To the left of the Geukrak-jeon Hall, you’ll find a shrine hall and stupa dedicated to Jajin Wono-guksa. This stupa is Jeollanam-do District Tangible Asset #35. The foundation of the stupa has a lotus design on it, and the body of the stupa has Bodhisattvas and the Four Heavenly Kings adorning it, as well as hanja characters that say “The stupa in memory of the purity of Jajin Wono-guksa” written on the front side. And on the back side of the stupa, you’ll find the hanja characters for “Om, Ah, Hum,” which is from the Mahavairocana Tantra written on it. This stupa is the oldest artifact at Daewonsa Temple. And inside the adjoining hall is a memorial shrine hall dedicated to Ado, who was the founder of the temple. And housed inside the Ado-yeong-gak Hall is a painting of the historic monk.

Up the mountainside, and a bit hidden to the right at the lantern, you’ll find the temple’s Sanshin-gak Hall. Housed inside this secluded shaman shrine hall is the rather distinctive image of a female Sanshin (The Mountain Spirit). There are both a statue and wooden relief dedicated to this shaman deity housed inside the Sanshin-gak Hall.

Back at the main temple courtyard, and to the right of the outdoor shrine dedicated to Jijang-bosal, you’ll find a pair of shrine halls. The first to the right is the Cheonbul-jeon Hall. You’ll have to duck down when entering the Cheonbul-jeon Hall because the entry door is purposely low so you have to bow down when entering this temple shrine hall. Housed inside the Cheonbul-jeon Hall, other than the one thousand white statues of the Buddha that gives the shrine hall its name, is a larger white statue of Seokgamoni-bul (The Historical Buddha) on the main altar. To the left lays the statue of a Reclining Buddha.

And to the left of the Cheonbul-jeon Hall is the Kim Jijang-jeon Hall, which is directly related to the legend associated with Daewonsa Temple. Surrounding the exterior walls to the Kim Jijang-jeon Hall are fourteen images reenacting the adventures of Kim Jijang. Stepping inside this temple shrine hall, you’ll find a triad of crowned Jijang-bosal images on the main altar. And to the left of this main altar, you’ll find another golden image of Jijang-bosal; but this time, Jijang-bosal is atop a golden haetae. And on the far right wall is a large mural dedicated to Jijang-bosal.

How To Get There

From the Boseong Bus Terminal, you’ll need to board one of three buses to get to Daewonsa Temple. Your choices are Mundeok – 문덕 #80-1, Mundeok – 문덕 #80-3, or Mundeok – 문덕 #80-6. Now this is the rub, you’ll need to take any of these buses for an hour and a half from the Boseong Bus Terminal, which is fifty-one stops. After fifty-one stops, or an hour and a half, you’ll need to get off at the “Juksan – 죽산” bus stop, which is also called “Daewonsa Sumi Gwangmyeong-tap – 대원사 수미 광명탑.” From this stop, you’ll need to walk about ten minutes, or 700 metres, to get to Daewonsa Temple.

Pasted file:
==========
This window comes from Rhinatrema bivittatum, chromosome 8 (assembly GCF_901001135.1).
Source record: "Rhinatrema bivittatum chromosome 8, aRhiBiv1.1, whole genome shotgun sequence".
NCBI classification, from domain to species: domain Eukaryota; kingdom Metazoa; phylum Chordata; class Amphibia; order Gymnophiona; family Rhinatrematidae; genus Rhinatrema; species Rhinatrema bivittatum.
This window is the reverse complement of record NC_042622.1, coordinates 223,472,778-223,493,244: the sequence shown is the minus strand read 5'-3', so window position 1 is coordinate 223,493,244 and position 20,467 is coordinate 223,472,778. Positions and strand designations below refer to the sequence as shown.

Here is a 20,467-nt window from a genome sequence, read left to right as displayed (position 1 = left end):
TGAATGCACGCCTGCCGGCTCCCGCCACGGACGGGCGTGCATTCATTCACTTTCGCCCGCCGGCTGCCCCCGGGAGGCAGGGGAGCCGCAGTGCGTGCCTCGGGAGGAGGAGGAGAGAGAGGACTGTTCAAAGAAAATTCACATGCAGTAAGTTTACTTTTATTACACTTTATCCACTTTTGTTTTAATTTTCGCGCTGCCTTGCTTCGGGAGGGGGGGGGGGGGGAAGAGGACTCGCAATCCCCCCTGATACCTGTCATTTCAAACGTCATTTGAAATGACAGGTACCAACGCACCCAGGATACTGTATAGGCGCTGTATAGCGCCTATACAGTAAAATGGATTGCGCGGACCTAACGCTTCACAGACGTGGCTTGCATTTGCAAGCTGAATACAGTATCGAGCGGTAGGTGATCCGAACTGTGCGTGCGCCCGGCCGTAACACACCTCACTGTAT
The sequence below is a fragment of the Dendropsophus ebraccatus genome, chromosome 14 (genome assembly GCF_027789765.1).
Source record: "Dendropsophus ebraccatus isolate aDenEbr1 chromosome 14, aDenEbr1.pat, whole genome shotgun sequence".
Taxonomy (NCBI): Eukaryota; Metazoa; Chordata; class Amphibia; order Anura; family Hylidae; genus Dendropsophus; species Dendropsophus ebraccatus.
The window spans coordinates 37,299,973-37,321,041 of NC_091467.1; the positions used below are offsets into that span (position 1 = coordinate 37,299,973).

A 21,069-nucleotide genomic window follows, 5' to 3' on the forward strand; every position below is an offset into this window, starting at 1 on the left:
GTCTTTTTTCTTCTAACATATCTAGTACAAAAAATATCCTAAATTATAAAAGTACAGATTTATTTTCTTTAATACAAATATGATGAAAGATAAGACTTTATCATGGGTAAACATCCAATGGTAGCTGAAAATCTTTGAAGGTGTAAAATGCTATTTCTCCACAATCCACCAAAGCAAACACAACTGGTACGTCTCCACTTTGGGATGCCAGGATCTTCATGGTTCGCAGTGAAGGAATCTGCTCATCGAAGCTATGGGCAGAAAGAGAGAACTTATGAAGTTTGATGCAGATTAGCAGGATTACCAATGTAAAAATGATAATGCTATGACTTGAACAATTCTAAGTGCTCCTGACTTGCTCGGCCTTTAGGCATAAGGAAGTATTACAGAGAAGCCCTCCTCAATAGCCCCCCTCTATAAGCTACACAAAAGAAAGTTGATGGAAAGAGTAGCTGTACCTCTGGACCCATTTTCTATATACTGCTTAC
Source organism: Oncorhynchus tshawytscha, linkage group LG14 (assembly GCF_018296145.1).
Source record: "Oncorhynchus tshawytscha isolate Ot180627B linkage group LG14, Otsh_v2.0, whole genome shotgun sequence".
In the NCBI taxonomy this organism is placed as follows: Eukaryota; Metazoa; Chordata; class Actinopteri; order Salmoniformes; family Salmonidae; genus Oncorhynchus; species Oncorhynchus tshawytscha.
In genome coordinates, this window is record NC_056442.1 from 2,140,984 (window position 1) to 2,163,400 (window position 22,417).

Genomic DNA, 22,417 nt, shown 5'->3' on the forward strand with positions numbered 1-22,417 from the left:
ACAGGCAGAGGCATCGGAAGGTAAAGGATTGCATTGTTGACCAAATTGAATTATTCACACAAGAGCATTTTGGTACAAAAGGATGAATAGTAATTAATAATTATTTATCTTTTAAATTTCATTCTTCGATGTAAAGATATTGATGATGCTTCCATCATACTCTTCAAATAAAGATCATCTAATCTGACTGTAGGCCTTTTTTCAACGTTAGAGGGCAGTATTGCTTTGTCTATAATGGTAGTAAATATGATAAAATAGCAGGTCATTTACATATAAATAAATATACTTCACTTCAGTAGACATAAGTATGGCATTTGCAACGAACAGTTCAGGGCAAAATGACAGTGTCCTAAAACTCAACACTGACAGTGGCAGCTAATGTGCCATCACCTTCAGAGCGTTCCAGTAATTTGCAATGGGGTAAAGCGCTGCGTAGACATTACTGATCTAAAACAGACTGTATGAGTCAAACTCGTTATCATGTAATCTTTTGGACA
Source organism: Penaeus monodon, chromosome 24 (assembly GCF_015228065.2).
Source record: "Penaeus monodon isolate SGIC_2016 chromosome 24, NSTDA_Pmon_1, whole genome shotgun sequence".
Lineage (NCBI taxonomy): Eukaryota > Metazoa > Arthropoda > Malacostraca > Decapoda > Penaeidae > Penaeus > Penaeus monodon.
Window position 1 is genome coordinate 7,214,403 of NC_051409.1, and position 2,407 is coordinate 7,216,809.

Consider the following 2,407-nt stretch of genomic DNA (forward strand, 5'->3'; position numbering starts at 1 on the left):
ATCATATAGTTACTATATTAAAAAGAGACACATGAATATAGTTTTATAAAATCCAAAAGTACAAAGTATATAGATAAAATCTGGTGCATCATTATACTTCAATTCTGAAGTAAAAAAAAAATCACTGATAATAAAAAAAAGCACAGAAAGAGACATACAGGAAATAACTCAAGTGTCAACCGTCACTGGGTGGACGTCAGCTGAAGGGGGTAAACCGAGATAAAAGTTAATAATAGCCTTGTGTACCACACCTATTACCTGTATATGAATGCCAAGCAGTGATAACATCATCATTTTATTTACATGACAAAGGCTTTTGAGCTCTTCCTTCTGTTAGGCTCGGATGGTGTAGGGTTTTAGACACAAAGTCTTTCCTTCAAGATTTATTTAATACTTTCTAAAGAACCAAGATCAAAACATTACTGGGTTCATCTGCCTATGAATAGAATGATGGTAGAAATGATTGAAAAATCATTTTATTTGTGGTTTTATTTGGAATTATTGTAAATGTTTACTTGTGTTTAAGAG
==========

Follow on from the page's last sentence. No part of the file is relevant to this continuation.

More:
Overall Rating: 7.5/10

Daewonsa Temple in Boseong, Jeollanam-do is a rather peculiar temple with a peculiar feel to it. Starting with the temple’s legend, continuing onto the monk shoes at the Cheonwangmun/Boje-ru, and on towards the Kim Jijang-jeon Hall and the rows of red capped statues, Daewonsa Temple definitely is original. There are other unique features like the Tibetan Museum at the entry and the “우리는 한꽃” near the Iljumun Gate, as well. But it also has some startlingly original features like the historic, large murals housed inside the Geukrak-jeon Hall, the stupa dedicated to Jajin Wono-guksa, and the outdoor stone shrine with the twin Buddhas inside it. There’s definitely a lot of things to see and explore at the out of the way Daewonsa Temple in Boseong, that’s for sure!

The Tibetan Museum at the entry of Daewonsa Temple.
A look inside the Tibetan pagoda with Yaksayeorae-bul (The Medicine Buddha) inside.
A look through the Iljumun Gate.
The neighbouring circular “우리는 한꽃” gate.
The three-in-one entry gate at Daewonsa Temple.
The outdoor stone Buddha shrine with two stone Buddhas inside it.
The stone bridge that spans the small pond at the entry to the main temple courtyard.
The Geukrak-jeon Hall.
The Korean Treasure Mural Paintings in Geungnakjeon Hall of Daewonsa Temple, Boseong (Avalokitesvara Bodhisattva and Buddhist Monk Bodhidharma). This is the mural dedicated to Gwanseeum-bosal, or Avalokitesvara in Sanskrit, inside the Geukrak-jeon Hall.
The stupa dedicated to Jajin Wono-guksa with the Ado-yeong-gak Hall behind it.
The Sanshin-gak Hall on the neighbouring mountainside.
Housed inside it is this beautiful statue and wood relief dedicated to a female Sanshin (Mountain Spirit).
A look inside the Cheonbul-jeon Hall.
The highly original Kim Jijang-jeon Hall.
A look inside the Kim Jijang-jeon Hall.